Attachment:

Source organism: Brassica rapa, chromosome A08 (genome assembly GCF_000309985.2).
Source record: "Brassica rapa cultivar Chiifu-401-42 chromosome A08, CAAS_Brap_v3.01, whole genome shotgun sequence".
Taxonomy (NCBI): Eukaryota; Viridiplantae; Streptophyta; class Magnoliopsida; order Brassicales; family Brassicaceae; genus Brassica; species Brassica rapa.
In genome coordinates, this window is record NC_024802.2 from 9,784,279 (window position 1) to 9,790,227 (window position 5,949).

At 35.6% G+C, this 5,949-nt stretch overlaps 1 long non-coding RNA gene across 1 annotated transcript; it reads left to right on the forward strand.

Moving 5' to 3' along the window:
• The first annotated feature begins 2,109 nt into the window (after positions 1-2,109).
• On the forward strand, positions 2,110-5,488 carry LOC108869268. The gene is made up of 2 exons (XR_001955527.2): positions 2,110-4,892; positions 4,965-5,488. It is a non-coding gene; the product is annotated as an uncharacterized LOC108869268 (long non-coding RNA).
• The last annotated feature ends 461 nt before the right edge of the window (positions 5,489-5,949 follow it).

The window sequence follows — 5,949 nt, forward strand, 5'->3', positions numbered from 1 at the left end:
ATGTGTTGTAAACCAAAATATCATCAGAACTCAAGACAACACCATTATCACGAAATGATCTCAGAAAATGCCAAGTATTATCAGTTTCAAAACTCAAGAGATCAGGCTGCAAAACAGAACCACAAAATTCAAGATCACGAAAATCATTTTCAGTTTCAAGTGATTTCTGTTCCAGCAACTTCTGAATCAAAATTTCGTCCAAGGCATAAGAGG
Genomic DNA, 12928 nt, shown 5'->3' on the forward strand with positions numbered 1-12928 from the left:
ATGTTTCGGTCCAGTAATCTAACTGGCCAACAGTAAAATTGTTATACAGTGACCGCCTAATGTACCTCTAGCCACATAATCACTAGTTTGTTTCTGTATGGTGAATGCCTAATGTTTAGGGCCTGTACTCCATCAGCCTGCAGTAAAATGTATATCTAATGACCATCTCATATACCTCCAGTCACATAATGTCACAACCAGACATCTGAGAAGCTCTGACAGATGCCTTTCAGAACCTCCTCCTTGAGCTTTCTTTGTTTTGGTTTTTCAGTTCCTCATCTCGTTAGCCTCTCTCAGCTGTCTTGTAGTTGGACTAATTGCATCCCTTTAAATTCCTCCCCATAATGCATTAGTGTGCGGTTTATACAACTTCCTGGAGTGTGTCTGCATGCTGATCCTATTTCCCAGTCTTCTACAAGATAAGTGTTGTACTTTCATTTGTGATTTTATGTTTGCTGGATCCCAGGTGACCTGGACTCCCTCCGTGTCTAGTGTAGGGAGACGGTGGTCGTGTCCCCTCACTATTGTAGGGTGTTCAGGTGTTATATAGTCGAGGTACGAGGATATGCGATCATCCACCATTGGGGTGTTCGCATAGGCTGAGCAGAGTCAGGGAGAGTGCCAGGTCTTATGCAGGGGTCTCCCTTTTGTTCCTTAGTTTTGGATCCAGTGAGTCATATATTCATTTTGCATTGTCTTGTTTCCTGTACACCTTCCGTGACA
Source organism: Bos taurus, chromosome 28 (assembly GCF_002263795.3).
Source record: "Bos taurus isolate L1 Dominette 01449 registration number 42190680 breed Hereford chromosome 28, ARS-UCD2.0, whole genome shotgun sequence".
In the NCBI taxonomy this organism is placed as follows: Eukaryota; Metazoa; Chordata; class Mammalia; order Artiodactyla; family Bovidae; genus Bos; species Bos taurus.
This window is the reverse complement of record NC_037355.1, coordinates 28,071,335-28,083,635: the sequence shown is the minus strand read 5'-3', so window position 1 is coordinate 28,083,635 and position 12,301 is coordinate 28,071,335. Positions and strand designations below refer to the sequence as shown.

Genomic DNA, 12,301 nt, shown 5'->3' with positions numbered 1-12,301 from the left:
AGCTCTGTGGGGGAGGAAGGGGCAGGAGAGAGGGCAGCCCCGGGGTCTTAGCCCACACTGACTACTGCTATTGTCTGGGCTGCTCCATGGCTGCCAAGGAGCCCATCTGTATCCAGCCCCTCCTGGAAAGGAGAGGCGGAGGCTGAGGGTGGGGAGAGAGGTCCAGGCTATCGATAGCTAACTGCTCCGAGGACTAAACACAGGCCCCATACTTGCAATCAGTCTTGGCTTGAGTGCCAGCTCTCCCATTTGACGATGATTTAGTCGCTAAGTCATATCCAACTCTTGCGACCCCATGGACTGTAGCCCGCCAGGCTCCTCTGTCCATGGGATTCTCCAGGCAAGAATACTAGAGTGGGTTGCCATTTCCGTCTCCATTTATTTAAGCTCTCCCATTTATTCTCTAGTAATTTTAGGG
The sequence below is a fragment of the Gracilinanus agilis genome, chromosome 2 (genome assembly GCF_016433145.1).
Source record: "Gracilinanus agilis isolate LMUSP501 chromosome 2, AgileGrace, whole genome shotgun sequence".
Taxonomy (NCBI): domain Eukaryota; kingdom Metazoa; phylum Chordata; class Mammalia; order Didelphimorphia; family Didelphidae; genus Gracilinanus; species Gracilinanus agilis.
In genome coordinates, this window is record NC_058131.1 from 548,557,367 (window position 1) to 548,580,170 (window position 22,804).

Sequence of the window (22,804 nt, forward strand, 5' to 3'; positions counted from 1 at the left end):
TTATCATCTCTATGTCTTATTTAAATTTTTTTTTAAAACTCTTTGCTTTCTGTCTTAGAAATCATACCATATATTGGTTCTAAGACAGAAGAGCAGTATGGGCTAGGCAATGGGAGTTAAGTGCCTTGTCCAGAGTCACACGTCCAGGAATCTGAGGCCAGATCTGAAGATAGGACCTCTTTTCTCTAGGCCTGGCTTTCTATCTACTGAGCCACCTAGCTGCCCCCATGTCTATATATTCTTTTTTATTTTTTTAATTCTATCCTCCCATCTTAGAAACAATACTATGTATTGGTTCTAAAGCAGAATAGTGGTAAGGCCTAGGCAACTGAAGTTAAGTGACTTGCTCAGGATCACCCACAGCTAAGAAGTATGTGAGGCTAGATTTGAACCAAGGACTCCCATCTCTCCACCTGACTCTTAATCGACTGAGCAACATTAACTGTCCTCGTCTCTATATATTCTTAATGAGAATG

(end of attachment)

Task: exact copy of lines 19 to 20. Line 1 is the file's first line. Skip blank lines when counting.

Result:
AGCTCTGTGGGGGAGGAAGGGGCAGGAGAGAGGGCAGCCCCGGGGTCTTAGCCCACACTGACTACTGCTATTGTCTGGGCTGCTCCATGGCTGCCAAGGAGCCCATCTGTATCCAGCCCCTCCTGGAAAGGAGAGGCGGAGGCTGAGGGTGGGGAGAGAGGTCCAGGCTATCGATAGCTAACTGCTCCGAGGACTAAACACAGGCCCCATACTTGCAATCAGTCTTGGCTTGAGTGCCAGCTCTCCCATTTGACGATGATTTAGTCGCTAAGTCATATCCAACTCTTGCGACCCCATGGACTGTAGCCCGCCAGGCTCCTCTGTCCATGGGATTCTCCAGGCAAGAATACTAGAGTGGGTTGCCATTTCCGTCTCCATTTATTTAAGCTCTCCCATTTATTCTCTAGTAATTTTAGGG
The sequence below is a fragment of the Gracilinanus agilis genome, chromosome 2 (genome assembly GCF_016433145.1).